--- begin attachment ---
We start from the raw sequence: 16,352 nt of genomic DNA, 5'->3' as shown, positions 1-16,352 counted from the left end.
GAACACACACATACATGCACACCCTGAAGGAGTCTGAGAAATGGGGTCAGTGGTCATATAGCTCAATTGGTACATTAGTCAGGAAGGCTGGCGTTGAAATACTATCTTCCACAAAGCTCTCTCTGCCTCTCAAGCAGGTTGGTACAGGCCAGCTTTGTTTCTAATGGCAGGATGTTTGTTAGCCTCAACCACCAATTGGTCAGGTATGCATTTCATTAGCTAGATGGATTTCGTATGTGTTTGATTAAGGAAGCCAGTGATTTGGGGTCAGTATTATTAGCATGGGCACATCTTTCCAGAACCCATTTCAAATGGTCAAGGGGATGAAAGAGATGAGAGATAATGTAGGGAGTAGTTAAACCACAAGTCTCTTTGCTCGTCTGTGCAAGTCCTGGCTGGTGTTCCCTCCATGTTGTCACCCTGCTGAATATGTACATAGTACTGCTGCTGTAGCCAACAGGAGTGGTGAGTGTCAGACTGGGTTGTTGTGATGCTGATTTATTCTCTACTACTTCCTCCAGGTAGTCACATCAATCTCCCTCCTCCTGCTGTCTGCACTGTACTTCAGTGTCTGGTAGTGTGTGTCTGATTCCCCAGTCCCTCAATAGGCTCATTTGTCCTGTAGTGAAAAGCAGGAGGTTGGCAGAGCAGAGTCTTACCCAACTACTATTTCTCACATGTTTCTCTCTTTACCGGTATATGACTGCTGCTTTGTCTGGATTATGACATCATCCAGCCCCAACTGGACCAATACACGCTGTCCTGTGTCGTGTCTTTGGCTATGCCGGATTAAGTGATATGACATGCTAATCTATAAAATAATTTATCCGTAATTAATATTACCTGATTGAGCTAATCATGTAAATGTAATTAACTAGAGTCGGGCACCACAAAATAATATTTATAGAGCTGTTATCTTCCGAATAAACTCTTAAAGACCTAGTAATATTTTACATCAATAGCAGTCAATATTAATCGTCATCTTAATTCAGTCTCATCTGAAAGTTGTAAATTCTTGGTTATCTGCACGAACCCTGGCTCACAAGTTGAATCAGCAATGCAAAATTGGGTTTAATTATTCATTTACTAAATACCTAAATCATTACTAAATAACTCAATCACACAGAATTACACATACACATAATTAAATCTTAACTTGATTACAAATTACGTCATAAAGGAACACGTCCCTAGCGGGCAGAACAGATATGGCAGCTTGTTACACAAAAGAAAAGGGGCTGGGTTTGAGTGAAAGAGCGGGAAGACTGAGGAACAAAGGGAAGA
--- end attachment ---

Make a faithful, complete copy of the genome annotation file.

We start from the raw sequence: 16,352 nt of genomic DNA, 5'->3' as shown, positions 1-16,352 counted from the left end.
GAACACACACATACATGCACACCCTGAAGGAGTCTGAGAAATGGGGTCAGTGGTCATATAGCTCAATTGGTACATTAGTCAGGAAGGCTGGCGTTGAAATACTATCTTCCACAAAGCTCTCTCTGCCTCTCAAGCAGGTTGGTACAGGCCAGCTTTGTTTCTAATGGCAGGATGTTTGTTAGCCTCAACCACCAATTGGTCAGGTATGCATTTCATTAGCTAGATGGATTTCGTATGTGTTTGATTAAGGAAGCCAGTGATTTGGGGTCAGTATTATTAGCATGGGCACATCTTTCCAGAACCCATTTCAAATGGTCAAGGGGATGAAAGAGATGAGAGATAATGTAGGGAGTAGTTAAACCACAAGTCTCTTTGCTCGTCTGTGCAAGTCCTGGCTGGTGTTCCCTCCATGTTGTCACCCTGCTGAATATGTACATAGTACTGCTGCTGTAGCCAACAGGAGTGGTGAGTGTCAGACTGGGTTGTTGTGATGCTGATTTATTCTCTACTACTTCCTCCAGGTAGTCACATCAATCTCCCTCCTCCTGCTGTCTGCACTGTACTTCAGTGTCTGGTAGTGTGTGTCTGATTCCCCAGTCCCTCAATAGGCTCATTTGTCCTGTAGTGAAAAGCAGGAGGTTGGCAGAGCAGAGTCTTACCCAACTACTATTTCTCACATGTTTCTCTCTTTACCGGTATATGACTGCTGCTTTGTCTGGATTATGACATCATCCAGCCCCAACTGGACCAATACACGCTGTCCTGTGTCGTGTCTTTGGCTATGCCGGATTAAGTGATATGACATGCTAATCTATAAAATAATTTATCCGTAATTAATATTACCTGATTGAGCTAATCATGTAAATGTAATTAACTAGAGTCGGGCACCACAAAATAATATTTATAGAGCTGTTATCTTCCGAATAAACTCTTAAAGACCTAGTAATATTTTACATCAATAGCAGTCAATATTAATCGTCATCTTAATTCAGTCTCATCTGAAAGTTGTAAATTCTTGGTTATCTGCACGAACCCTGGCTCACAAGTTGAATCAGCAATGCAAAATTGGGTTTAATTATTCATTTACTAAATACCTAAATCATTACTAAATAACTCAATCACACAGAATTACACATACACATAATTAAATCTTAACTTGATTACAAATTACGTCATAAAGGAACACGTCCCTAGCGGGCAGAACAGATATGGCAGCTTGTTACACAAAAGAAAAGGGGCTGGGTTTGAGTGAAAGAGCGGGAAGACTGAGGAACAAAGGGAAGA